My professor often expresses frustration because, inconveniently, there is no word that groups together "atoms" and "molecules". "Microscopic particles" is totally insufficient.

I now find myself experiencing this frustration.

Chemists/Physicists often find themselves saying, especially in Statistical Mechanics, e.g. "Of a set of N atoms and molecules, we select one at random." If we say "particle", it excludes molecules. If we say "molecules", it excludes atoms.

As a bonus, is there perhaps such a word in another language? e.g. German or French?

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    From one point of view, an individual, unattached atom is a molecule. – Hot Licks Feb 6 '17 at 0:26
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    Please give an example sentence with a blank for the desired word. I am genuinely interested about where such a word would be useful, as I have never experienced the need for it. – ab2 Feb 6 '17 at 0:26
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    Sure, an atom is a monatomic molecule, but that doesn't get us very far. – ab2 Feb 6 '17 at 0:27
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    I don't think such a word exists. Molecules can be very small (H2) or relatively gigantic (a diamond?). What purpose would it serve? "matter" might suit. – anongoodnurse Feb 6 '17 at 3:00
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    @medica It would be of use when speaking of topics involving quantities measured in moles, such as the behavior of gases or Avogadro's constant. The Wikipedia article on Avogadro's constant uses the term "constituent particles", the article on Mole uses the term "elementary entities"; it seems to me the first is superior, since many molecules and all other non-atomic entities are not "elementary". – StoneyB Feb 6 '17 at 4:22

The IUPAC Goldbook defines two terms that are generic to atoms and molecules.

Molecular entity:

Any constitutionally or isotopically distinct atom, molecule, ion, ion pair, radical, radical ion, complex, conformer etc., identifiable as a separately distinguishable entity. Molecular entity is used in this Compendium as a general term for singular entities, irrespective of their nature, while chemical species stands for sets or ensembles of molecular entities. Note that the name of a compound may refer to the respective molecular entity or to the chemical species, e.g. methane, may mean a single molecule of CH4 (molecular entity) or a molar amount, specified or not (chemical species), participating in a reaction. The degree of precision necessary to describe a molecular entity depends on the context. For example 'hydrogen molecule' is an adequate definition of a certain molecular entity for some purposes, whereas for others it is necessary to distinguish the electronic state and/or vibrational state and/or nuclear spin, etc. of the hydrogen molecule.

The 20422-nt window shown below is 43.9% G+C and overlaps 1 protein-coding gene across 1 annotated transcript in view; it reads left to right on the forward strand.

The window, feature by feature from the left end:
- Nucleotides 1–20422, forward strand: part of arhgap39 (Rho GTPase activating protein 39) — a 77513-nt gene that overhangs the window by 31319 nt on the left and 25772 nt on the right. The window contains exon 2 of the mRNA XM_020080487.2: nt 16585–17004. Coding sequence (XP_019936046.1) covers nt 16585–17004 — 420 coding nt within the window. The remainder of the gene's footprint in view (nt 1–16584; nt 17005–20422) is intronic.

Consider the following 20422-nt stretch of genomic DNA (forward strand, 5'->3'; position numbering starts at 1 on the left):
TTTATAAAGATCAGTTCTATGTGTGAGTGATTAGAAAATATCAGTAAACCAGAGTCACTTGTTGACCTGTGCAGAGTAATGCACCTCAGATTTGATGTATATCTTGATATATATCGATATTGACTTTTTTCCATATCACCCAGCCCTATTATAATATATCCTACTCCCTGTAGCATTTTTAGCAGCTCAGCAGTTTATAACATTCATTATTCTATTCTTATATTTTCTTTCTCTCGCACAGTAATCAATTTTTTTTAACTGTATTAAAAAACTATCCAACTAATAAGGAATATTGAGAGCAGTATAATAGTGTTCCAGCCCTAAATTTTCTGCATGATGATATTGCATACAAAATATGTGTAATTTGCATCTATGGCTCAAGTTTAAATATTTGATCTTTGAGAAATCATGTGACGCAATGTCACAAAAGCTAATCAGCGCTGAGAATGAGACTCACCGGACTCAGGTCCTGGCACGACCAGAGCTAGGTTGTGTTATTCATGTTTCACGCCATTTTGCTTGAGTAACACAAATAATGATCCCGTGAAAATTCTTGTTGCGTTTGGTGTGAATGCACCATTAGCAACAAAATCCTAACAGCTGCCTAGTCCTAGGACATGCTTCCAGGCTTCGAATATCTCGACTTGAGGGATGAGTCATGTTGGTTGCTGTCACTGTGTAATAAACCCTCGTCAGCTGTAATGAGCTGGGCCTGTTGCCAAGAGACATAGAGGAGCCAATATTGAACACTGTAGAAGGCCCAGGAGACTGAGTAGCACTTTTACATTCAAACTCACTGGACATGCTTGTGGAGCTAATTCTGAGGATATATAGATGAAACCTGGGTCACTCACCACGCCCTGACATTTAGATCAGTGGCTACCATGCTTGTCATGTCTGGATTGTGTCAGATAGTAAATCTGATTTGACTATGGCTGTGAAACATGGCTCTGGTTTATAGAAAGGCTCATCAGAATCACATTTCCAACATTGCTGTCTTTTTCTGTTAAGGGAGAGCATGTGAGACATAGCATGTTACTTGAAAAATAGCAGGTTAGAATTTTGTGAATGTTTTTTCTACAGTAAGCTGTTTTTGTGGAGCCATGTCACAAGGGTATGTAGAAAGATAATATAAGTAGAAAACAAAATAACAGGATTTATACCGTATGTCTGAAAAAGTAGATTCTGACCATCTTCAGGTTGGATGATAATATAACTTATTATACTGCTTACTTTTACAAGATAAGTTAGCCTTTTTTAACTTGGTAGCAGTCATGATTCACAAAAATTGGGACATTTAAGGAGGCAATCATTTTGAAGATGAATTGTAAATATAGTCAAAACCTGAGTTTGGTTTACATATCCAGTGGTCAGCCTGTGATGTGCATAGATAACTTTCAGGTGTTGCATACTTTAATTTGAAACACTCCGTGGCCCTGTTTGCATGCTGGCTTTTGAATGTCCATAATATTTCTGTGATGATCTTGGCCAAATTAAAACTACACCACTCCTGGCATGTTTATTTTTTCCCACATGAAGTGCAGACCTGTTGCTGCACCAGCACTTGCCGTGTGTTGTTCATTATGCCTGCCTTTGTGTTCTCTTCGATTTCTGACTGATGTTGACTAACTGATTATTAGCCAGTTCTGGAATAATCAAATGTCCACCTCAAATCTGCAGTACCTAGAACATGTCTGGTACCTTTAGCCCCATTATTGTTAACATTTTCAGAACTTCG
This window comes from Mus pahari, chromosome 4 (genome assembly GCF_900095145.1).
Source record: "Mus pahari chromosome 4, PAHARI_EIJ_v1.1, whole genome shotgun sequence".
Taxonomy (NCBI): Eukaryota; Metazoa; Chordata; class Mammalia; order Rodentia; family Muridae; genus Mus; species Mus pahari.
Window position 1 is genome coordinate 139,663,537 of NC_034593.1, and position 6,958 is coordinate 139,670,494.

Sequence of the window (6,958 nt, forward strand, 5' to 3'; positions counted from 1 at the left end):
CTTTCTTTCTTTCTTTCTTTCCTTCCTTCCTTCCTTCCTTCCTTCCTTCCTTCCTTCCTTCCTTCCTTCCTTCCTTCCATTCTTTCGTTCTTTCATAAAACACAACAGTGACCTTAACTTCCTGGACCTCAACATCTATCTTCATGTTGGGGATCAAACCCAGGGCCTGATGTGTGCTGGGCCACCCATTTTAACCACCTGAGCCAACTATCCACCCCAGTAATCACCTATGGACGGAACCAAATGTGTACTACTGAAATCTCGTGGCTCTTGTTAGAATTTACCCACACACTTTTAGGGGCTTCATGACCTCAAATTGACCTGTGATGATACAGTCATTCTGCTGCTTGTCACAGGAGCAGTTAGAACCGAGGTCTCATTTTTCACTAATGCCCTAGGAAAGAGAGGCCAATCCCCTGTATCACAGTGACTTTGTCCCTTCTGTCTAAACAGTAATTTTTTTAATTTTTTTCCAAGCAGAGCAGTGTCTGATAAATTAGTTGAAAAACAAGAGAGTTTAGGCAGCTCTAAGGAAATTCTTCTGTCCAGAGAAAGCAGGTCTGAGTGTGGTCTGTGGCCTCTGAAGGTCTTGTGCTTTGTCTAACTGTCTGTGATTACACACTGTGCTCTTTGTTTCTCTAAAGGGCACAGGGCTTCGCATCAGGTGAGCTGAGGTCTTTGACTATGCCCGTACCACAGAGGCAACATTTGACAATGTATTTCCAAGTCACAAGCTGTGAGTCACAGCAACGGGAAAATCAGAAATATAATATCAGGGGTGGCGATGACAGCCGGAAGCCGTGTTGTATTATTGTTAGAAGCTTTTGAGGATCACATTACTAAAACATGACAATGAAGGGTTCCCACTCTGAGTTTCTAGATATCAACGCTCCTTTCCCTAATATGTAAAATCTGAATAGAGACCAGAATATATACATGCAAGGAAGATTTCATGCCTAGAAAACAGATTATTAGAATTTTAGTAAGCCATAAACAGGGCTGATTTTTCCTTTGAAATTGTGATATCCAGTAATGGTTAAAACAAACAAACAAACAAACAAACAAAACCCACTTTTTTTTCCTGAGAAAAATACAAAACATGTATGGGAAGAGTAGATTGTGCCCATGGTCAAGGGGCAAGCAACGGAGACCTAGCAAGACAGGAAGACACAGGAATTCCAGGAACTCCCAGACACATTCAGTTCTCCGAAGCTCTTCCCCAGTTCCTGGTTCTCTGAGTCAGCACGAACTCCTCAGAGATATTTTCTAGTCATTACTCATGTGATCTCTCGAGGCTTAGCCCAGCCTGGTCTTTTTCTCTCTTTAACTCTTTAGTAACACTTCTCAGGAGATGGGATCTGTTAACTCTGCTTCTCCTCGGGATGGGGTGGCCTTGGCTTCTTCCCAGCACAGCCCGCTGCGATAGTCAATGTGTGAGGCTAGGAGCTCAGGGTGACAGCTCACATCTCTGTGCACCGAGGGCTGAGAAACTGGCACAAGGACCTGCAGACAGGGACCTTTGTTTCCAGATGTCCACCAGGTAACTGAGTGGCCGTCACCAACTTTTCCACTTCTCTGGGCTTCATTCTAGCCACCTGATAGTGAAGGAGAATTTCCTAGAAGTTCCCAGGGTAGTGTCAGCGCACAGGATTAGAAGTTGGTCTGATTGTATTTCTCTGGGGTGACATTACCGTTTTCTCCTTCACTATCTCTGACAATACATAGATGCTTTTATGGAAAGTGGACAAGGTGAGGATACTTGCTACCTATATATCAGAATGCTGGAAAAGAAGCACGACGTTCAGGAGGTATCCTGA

chemical species:

An ensemble of chemically identical molecular entities that can explore the same set of molecular energy levels on the time scale of the experiment. The term is applied equally to a set of chemically identical atomic or molecular structural units in a solid array. For example, two conformational isomers may be interconverted sufficiently slowly to be detectable by separate NMR spectra and hence to be considered to be separate chemical species on a time scale governed by the radiofrequency of the spectrometer used. On the other hand, in a slow chemical reaction the same mixture of conformers may behave as a single chemical species, i.e. there is virtually complete equilibrium population of the total set of molecular energy levels belonging to the two conformers. Except where the context requires otherwise, the term is taken to refer to a set of molecular entities containing isotopes in their natural abundance. The wording of the definition given in the first paragraph is intended to embrace both cases such as graphite, sodium chloride or a surface oxide, where the basic structural units may not be capable of isolated existence, as well as those cases where they are. In common chemical usage generic and specific chemical names (such as radical or hydroxide ion) or chemical formulae refer either to a chemical species or to a molecular entity.

  • Prefer "molecular entity", although I see no real problem in bending the definition of molecular to include atoms. – David Feb 13 '17 at 19:31
  • @David IUPAC defines "molecule" such that a potential energy well corresponding to the two or more atoms is deep enough that there is at least one bound vibrational state, so it would be a major bending of the definition. goldbook.iupac.org/M04002.html – DavePhD Feb 13 '17 at 19:37
  • — time for a change? (I jumped ship for biochemistry many years ago.) – David Feb 13 '17 at 19:40

The word does not yet exist. It is the job of the people feeling the lack of the word to coin it. The OP implicitly admits this in two comments:

He's [my professor's] been looking for a word for years as it is.

I think it may be time to call a forum of scientists to make a new word.

Physicists have been coining names for particles for decades; some of the names were derived linguistically (baryon, neutrino), and some were pure whimsy (quark, axion).

Based on the example the OP gave:

Of a set of N atoms and molecules, we select one at random.

I suggest the acronym NAMs. There is a precedent for an acronym: WIMPS (Weakly Interacting Massive Particles). Now it is up to the OP to gain the towering reputation or to write the critical paper that will gain acceptance for this or whatever word or acronym the OP decides is better. :)

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